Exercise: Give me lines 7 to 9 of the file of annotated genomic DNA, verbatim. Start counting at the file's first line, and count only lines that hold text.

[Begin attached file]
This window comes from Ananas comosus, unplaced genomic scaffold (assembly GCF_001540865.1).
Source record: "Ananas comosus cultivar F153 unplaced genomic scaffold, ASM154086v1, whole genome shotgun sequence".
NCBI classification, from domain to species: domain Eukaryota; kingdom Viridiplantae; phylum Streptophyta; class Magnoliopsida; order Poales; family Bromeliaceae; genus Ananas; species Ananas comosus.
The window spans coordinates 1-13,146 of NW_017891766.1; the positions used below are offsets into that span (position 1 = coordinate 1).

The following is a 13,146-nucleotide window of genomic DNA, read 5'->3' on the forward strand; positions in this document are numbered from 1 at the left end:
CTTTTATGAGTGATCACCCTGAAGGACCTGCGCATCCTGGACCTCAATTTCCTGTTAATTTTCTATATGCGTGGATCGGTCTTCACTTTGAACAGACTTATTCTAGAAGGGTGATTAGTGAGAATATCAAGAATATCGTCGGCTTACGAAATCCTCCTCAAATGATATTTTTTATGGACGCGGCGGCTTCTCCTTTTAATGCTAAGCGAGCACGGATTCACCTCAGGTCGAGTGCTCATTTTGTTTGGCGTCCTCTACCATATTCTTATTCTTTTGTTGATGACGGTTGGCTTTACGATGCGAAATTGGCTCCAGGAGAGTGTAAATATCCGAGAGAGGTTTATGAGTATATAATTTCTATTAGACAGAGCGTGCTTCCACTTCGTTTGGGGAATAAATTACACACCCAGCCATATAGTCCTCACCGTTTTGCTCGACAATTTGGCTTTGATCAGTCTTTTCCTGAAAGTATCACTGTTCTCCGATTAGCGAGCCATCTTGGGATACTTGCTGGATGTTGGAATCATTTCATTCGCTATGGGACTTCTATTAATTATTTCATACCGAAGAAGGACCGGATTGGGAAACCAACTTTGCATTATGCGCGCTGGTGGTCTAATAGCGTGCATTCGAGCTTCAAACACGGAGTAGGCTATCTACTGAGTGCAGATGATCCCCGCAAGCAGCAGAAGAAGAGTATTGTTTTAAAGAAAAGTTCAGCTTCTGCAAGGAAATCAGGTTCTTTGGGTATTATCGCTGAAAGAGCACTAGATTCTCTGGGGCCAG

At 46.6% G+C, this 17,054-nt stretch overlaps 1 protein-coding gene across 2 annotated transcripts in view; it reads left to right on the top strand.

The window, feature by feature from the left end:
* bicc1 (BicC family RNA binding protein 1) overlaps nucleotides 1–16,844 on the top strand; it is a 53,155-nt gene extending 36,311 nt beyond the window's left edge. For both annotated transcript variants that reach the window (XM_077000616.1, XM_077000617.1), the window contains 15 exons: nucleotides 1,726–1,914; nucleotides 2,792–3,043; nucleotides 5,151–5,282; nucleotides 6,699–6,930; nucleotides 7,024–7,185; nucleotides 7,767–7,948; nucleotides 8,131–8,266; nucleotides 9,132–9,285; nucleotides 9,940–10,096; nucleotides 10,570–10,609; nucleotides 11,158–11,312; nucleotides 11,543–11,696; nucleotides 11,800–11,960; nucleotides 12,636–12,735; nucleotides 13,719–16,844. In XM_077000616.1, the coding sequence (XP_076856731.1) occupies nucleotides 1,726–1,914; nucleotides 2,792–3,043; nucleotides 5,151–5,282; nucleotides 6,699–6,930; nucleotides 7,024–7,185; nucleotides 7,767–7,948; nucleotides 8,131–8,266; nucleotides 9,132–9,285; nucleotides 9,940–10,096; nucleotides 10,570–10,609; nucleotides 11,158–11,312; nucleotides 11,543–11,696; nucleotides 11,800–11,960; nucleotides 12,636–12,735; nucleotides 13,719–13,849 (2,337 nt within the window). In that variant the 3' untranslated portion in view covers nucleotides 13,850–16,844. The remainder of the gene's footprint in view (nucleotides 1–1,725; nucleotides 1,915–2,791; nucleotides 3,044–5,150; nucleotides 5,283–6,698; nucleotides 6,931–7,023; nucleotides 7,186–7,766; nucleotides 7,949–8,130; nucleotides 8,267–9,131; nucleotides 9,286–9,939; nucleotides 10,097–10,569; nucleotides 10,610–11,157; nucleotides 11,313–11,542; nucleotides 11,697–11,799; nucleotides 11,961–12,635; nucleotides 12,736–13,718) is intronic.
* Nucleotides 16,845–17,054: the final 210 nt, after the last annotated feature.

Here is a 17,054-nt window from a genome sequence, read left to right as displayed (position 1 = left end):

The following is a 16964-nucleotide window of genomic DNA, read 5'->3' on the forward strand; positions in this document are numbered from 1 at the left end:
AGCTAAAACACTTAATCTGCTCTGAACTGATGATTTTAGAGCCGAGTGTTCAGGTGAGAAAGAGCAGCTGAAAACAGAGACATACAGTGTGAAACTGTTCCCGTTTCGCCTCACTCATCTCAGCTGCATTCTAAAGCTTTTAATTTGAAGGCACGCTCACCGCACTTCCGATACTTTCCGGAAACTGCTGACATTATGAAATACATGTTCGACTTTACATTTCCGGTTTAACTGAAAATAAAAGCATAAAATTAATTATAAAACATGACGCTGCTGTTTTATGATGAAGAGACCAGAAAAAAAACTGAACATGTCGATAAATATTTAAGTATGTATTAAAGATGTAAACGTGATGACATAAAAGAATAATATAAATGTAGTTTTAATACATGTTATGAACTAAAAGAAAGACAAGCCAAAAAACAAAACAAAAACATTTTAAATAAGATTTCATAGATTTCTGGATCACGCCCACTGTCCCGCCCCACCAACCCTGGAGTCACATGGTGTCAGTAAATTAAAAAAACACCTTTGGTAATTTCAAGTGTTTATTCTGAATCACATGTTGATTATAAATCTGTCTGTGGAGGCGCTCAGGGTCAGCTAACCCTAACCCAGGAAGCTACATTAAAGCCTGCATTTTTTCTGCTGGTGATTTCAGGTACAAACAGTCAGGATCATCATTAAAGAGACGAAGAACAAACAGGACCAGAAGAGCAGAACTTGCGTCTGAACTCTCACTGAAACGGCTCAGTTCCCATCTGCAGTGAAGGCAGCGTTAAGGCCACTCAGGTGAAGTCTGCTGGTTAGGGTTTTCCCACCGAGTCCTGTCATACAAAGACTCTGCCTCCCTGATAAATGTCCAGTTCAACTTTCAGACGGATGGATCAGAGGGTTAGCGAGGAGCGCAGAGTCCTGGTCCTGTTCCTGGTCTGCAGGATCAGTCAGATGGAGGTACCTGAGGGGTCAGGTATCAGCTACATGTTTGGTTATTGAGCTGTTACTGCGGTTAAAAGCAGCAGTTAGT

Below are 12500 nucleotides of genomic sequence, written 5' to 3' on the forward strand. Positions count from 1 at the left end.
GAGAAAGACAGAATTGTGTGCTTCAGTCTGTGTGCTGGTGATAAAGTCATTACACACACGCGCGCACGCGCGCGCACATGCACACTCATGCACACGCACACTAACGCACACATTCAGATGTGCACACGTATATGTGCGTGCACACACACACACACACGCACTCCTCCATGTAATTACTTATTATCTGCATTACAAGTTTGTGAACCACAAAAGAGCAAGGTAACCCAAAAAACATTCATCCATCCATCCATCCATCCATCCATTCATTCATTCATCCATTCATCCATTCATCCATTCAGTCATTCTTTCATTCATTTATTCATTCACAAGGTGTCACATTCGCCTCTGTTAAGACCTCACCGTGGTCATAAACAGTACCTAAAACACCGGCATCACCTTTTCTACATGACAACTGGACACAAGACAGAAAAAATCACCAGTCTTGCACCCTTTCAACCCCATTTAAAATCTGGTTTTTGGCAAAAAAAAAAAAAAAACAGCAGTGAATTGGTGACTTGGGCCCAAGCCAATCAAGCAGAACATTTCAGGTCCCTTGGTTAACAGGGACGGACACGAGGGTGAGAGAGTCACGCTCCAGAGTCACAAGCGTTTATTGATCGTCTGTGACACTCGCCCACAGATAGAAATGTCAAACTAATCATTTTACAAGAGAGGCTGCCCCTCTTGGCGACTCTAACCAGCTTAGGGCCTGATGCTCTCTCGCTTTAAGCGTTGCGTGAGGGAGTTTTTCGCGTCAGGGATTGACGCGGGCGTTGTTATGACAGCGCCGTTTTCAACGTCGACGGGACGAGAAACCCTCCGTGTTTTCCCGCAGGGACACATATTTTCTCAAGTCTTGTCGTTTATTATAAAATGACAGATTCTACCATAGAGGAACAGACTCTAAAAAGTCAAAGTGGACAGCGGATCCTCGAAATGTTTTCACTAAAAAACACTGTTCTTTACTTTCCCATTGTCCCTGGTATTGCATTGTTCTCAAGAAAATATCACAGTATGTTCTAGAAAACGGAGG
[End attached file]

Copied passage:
At 46.6% G+C, this 17,054-nt stretch overlaps 1 protein-coding gene across 2 annotated transcripts in view; it reads left to right on the top strand.

The window, feature by feature from the left end:
* bicc1 (BicC family RNA binding protein 1) overlaps nucleotides 1–16,844 on the top strand; it is a 53,155-nt gene extending 36,311 nt beyond the window's left edge. For both annotated transcript variants that reach the window (XM_077000616.1, XM_077000617.1), the window contains 15 exons: nucleotides 1,726–1,914; nucleotides 2,792–3,043; nucleotides 5,151–5,282; nucleotides 6,699–6,930; nucleotides 7,024–7,185; nucleotides 7,767–7,948; nucleotides 8,131–8,266; nucleotides 9,132–9,285; nucleotides 9,940–10,096; nucleotides 10,570–10,609; nucleotides 11,158–11,312; nucleotides 11,543–11,696; nucleotides 11,800–11,960; nucleotides 12,636–12,735; nucleotides 13,719–16,844. In XM_077000616.1, the coding sequence (XP_076856731.1) occupies nucleotides 1,726–1,914; nucleotides 2,792–3,043; nucleotides 5,151–5,282; nucleotides 6,699–6,930; nucleotides 7,024–7,185; nucleotides 7,767–7,948; nucleotides 8,131–8,266; nucleotides 9,132–9,285; nucleotides 9,940–10,096; nucleotides 10,570–10,609; nucleotides 11,158–11,312; nucleotides 11,543–11,696; nucleotides 11,800–11,960; nucleotides 12,636–12,735; nucleotides 13,719–13,849 (2,337 nt within the window). In that variant the 3' untranslated portion in view covers nucleotides 13,850–16,844. The remainder of the gene's footprint in view (nucleotides 1–1,725; nucleotides 1,915–2,791; nucleotides 3,044–5,150; nucleotides 5,283–6,698; nucleotides 6,931–7,023; nucleotides 7,186–7,766; nucleotides 7,949–8,130; nucleotides 8,267–9,131; nucleotides 9,286–9,939; nucleotides 10,097–10,569; nucleotides 10,610–11,157; nucleotides 11,313–11,542; nucleotides 11,697–11,799; nucleotides 11,961–12,635; nucleotides 12,736–13,718) is intronic.